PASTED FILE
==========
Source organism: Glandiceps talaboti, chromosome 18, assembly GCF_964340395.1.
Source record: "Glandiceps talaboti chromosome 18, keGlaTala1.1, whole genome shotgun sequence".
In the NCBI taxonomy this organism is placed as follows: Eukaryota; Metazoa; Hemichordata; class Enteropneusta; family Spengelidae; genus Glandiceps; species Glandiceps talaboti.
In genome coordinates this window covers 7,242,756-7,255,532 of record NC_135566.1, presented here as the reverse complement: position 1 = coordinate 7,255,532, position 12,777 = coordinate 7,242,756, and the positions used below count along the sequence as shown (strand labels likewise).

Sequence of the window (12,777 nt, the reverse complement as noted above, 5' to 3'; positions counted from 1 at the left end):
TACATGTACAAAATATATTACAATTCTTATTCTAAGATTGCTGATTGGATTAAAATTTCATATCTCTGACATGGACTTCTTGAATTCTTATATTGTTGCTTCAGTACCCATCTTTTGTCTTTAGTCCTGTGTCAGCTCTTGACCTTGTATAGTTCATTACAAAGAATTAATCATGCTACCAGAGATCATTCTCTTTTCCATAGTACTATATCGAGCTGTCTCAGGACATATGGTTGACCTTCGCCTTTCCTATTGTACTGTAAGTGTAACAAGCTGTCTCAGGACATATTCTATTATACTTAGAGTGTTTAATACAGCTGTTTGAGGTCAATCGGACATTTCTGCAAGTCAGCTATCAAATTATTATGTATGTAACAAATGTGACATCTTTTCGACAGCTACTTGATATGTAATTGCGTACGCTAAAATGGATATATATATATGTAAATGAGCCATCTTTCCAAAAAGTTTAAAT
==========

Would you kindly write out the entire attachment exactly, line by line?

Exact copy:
Source organism: Glandiceps talaboti, chromosome 18, assembly GCF_964340395.1.
Source record: "Glandiceps talaboti chromosome 18, keGlaTala1.1, whole genome shotgun sequence".
In the NCBI taxonomy this organism is placed as follows: Eukaryota; Metazoa; Hemichordata; class Enteropneusta; family Spengelidae; genus Glandiceps; species Glandiceps talaboti.
In genome coordinates this window covers 7,242,756-7,255,532 of record NC_135566.1, presented here as the reverse complement: position 1 = coordinate 7,255,532, position 12,777 = coordinate 7,242,756, and the positions used below count along the sequence as shown (strand labels likewise).

Sequence of the window (12,777 nt, the reverse complement as noted above, 5' to 3'; positions counted from 1 at the left end):
TACATGTACAAAATATATTACAATTCTTATTCTAAGATTGCTGATTGGATTAAAATTTCATATCTCTGACATGGACTTCTTGAATTCTTATATTGTTGCTTCAGTACCCATCTTTTGTCTTTAGTCCTGTGTCAGCTCTTGACCTTGTATAGTTCATTACAAAGAATTAATCATGCTACCAGAGATCATTCTCTTTTCCATAGTACTATATCGAGCTGTCTCAGGACATATGGTTGACCTTCGCCTTTCCTATTGTACTGTAAGTGTAACAAGCTGTCTCAGGACATATTCTATTATACTTAGAGTGTTTAATACAGCTGTTTGAGGTCAATCGGACATTTCTGCAAGTCAGCTATCAAATTATTATGTATGTAACAAATGTGACATCTTTTCGACAGCTACTTGATATGTAATTGCGTACGCTAAAATGGATATATATATATGTAAATGAGCCATCTTTCCAAAAAGTTTAAAT